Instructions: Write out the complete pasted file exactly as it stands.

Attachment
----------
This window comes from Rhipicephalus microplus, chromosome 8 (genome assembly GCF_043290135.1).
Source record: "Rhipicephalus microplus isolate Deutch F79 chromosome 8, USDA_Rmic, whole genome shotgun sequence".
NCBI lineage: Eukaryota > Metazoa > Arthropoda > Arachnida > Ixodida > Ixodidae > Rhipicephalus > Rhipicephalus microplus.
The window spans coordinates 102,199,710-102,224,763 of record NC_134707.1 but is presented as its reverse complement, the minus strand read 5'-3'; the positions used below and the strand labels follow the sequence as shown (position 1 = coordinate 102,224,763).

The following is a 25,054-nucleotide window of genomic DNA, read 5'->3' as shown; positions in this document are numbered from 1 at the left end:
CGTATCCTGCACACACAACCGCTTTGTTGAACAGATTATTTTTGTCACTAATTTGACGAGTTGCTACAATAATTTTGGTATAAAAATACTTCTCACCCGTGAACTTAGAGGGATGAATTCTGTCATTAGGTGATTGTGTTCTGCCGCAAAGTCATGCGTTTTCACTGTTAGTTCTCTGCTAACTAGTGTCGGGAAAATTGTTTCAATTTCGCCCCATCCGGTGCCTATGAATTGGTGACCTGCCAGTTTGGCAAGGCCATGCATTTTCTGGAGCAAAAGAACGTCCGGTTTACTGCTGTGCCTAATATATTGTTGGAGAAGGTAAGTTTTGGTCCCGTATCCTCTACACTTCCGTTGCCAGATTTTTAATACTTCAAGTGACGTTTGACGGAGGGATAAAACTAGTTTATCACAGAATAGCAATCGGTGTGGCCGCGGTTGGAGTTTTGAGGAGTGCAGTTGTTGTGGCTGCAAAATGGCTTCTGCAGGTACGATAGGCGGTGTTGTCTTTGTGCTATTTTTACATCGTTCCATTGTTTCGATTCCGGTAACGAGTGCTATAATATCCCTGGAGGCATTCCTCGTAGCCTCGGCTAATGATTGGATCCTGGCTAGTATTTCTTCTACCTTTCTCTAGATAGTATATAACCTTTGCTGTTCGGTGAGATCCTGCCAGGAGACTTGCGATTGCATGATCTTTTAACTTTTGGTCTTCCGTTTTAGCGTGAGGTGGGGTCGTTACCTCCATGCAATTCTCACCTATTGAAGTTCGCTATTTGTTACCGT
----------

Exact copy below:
This window comes from Rhipicephalus microplus, chromosome 8 (genome assembly GCF_043290135.1).
Source record: "Rhipicephalus microplus isolate Deutch F79 chromosome 8, USDA_Rmic, whole genome shotgun sequence".
NCBI lineage: Eukaryota > Metazoa > Arthropoda > Arachnida > Ixodida > Ixodidae > Rhipicephalus > Rhipicephalus microplus.
The window spans coordinates 102,199,710-102,224,763 of record NC_134707.1 but is presented as its reverse complement, the minus strand read 5'-3'; the positions used below and the strand labels follow the sequence as shown (position 1 = coordinate 102,224,763).

The following is a 25,054-nucleotide window of genomic DNA, read 5'->3' as shown; positions in this document are numbered from 1 at the left end:
CGTATCCTGCACACACAACCGCTTTGTTGAACAGATTATTTTTGTCACTAATTTGACGAGTTGCTACAATAATTTTGGTATAAAAATACTTCTCACCCGTGAACTTAGAGGGATGAATTCTGTCATTAGGTGATTGTGTTCTGCCGCAAAGTCATGCGTTTTCACTGTTAGTTCTCTGCTAACTAGTGTCGGGAAAATTGTTTCAATTTCGCCCCATCCGGTGCCTATGAATTGGTGACCTGCCAGTTTGGCAAGGCCATGCATTTTCTGGAGCAAAAGAACGTCCGGTTTACTGCTGTGCCTAATATATTGTTGGAGAAGGTAAGTTTTGGTCCCGTATCCTCTACACTTCCGTTGCCAGATTTTTAATACTTCAAGTGACGTTTGACGGAGGGATAAAACTAGTTTATCACAGAATAGCAATCGGTGTGGCCGCGGTTGGAGTTTTGAGGAGTGCAGTTGTTGTGGCTGCAAAATGGCTTCTGCAGGTACGATAGGCGGTGTTGTCTTTGTGCTATTTTTACATCGTTCCATTGTTTCGATTCCGGTAACGAGTGCTATAATATCCCTGGAGGCATTCCTCGTAGCCTCGGCTAATGATTGGATCCTGGCTAGTATTTCTTCTACCTTTCTCTAGATAGTATATAACCTTTGCTGTTCGGTGAGATCCTGCCAGGAGACTTGCGATTGCATGATCTTTTAACTTTTGGTCTTCCGTTTTAGCGTGAGGTGGGGTCGTTACCTCCATGCAATTCTCACCTATTGAAGTTCGCTATTTGTTACCGT